The most powerful words are always the simplest. For instance, the most powerful word in leadership is “believe.” That is a word we all know, yet we rarely use it with our team. You can read more about that powerful word here.
In his best-selling book, Influence: The Psychology of Persuasion (I have read it three times now and highly recommend it), social psychologist Robert Cialdini tells us about the power of this word. In it, he shares a study by Harvard social psychologist Ellen Langer that shows the almost irrational effect the word “because” has on the hearer:
A well-known principle of human behavior says that when we ask someone to do us a favor we will be more successful if we provide a reason. People simply like to have reasons for what they do. Langer demonstrated this unsurprising fact by asking a small favor of people waiting in line to use a library copying machine: Excuse me, I have five pages. May I use the Xerox machine because I’m in a rush? The effectiveness of this request-plus-reason was nearly total: Ninety-four percent of those asked let her skip ahead of them in line.
Compare this success rate to the results when she made the request only: Excuse me, I have five pages. May I use the Xerox machine? Under those circumstances, only 60 percent of those asked complied. At first glance, it appears that the crucial difference between the two requests was the additional information provided by the words, “because I’m in a rush.”
But a third type of request tried by Langer showed that this was not the case. It seems that it was not the whole series of words, but the first one, “because,” that made the difference. Instead of including a real reason for compliance, Langer’s third type of request used the word “because” and then, adding nothing new, merely restated the obvious: Excuse me, I have five pages. May I use the Xerox machine because I have to make some copies? The result was that once again nearly all (93 percent) agreed, even though no real reason, no new information, was added to justify their compliance.
Did you catch that? “Because I have to make copies?” Are you kidding me? That is the power of this word.
As a leader (at work, at home, or anywhere) you can use this word to your advantage.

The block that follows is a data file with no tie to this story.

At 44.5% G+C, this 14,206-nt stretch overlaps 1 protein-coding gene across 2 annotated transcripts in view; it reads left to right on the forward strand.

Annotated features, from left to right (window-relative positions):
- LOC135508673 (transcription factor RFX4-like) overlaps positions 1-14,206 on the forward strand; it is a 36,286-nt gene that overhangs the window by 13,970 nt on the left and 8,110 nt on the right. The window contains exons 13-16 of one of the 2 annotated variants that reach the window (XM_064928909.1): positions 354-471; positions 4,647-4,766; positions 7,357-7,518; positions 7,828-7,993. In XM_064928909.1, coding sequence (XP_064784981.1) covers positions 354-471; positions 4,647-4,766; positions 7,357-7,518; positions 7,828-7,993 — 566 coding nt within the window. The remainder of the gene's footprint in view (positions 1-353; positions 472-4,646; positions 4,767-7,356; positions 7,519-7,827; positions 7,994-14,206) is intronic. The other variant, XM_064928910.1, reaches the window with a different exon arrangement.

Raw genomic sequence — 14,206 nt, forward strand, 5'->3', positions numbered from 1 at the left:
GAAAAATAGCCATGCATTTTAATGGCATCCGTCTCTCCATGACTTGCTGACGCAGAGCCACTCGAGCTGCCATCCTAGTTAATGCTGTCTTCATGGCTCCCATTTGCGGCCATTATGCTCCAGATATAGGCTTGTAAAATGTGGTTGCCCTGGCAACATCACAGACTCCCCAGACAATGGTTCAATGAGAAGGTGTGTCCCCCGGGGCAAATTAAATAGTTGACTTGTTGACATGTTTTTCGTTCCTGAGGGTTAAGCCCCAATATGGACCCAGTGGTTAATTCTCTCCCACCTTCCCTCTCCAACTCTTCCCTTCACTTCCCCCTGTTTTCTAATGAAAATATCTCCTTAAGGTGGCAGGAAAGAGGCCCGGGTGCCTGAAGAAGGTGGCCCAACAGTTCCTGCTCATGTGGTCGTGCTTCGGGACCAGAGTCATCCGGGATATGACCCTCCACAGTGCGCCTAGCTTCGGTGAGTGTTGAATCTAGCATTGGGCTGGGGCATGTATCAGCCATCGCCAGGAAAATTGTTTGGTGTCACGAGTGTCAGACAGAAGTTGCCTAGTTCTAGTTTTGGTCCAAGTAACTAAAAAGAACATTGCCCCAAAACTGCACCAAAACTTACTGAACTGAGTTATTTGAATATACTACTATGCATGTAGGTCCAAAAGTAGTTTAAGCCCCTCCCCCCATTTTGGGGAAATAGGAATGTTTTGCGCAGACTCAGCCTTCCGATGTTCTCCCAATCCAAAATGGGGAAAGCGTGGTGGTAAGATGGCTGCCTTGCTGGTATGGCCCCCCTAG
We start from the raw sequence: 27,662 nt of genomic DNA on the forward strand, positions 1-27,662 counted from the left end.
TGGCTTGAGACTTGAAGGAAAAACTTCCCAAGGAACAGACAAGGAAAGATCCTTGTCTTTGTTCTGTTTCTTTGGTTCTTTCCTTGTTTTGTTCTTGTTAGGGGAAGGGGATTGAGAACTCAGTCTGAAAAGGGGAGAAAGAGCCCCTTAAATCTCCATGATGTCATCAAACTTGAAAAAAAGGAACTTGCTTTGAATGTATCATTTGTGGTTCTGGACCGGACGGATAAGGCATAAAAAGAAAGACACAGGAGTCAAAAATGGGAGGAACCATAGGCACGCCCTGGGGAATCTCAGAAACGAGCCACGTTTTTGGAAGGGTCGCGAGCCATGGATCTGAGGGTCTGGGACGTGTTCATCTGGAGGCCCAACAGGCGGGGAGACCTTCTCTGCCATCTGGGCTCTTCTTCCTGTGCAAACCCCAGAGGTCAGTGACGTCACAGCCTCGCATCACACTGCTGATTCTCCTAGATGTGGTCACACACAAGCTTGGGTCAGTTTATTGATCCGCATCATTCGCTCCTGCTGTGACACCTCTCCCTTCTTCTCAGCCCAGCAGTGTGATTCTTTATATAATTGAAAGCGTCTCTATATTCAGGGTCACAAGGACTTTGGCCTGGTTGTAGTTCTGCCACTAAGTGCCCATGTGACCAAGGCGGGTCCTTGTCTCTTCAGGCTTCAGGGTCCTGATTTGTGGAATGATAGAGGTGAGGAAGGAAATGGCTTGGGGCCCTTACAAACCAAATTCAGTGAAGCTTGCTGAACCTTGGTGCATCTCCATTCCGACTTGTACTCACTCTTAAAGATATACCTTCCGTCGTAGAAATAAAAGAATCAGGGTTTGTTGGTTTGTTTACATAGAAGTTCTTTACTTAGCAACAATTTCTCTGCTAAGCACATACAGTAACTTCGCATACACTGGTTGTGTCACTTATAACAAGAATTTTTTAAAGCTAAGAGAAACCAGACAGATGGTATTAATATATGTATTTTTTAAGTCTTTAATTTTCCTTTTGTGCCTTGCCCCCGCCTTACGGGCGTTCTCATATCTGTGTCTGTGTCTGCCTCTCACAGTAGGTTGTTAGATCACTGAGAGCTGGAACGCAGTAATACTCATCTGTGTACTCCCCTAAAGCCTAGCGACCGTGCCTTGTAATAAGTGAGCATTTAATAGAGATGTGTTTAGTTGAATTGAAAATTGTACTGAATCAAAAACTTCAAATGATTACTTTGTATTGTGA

Here are four common leadership situations and how “because” can help you be more persuasive and effective.
Delivering Corrective Feedback
Compare these two statements and determine which is more effective:
“Joe, you need to watch your language in meetings,”
“Joe, your language is causing disruption in meetings because others find it offensive. Please watch it going forward.”
Explaining why the behavior needs to be corrected (the because) causes the recipient of the feedback to see the damage caused.
Teaching / Training
“We always answer the phones within three rings.”
“We always answer the phones within three rings because we have found that the close rate on calls answered in three rings is 15% higher than those answered on the fourth ring or later.”
That is persuasive. Doing so because the boss says so is one thing. Doing so because you could make 15% more money is more effective.
“We’re going to have a great quarter, team!”
“We’re going to have a great quarter because we have the best sales team in the industry, our customer service is rated A+, and our programmers knocked it out of the park last month.”
Using “because” to make the case for positive statements is incredibly powerful. It’s great to believe in people, but it’s more impactful to tell them why you believe in them.
“I have to work so much this month.”
“I have to work so much this month because we’re growing so fast. What a great problem to have!”
“Because” gives you a reason for all that work. Even when you are talking to yourself, it has an amazing effect.
What other ways can you use the word “because” to be more persuasive and have a bigger impact?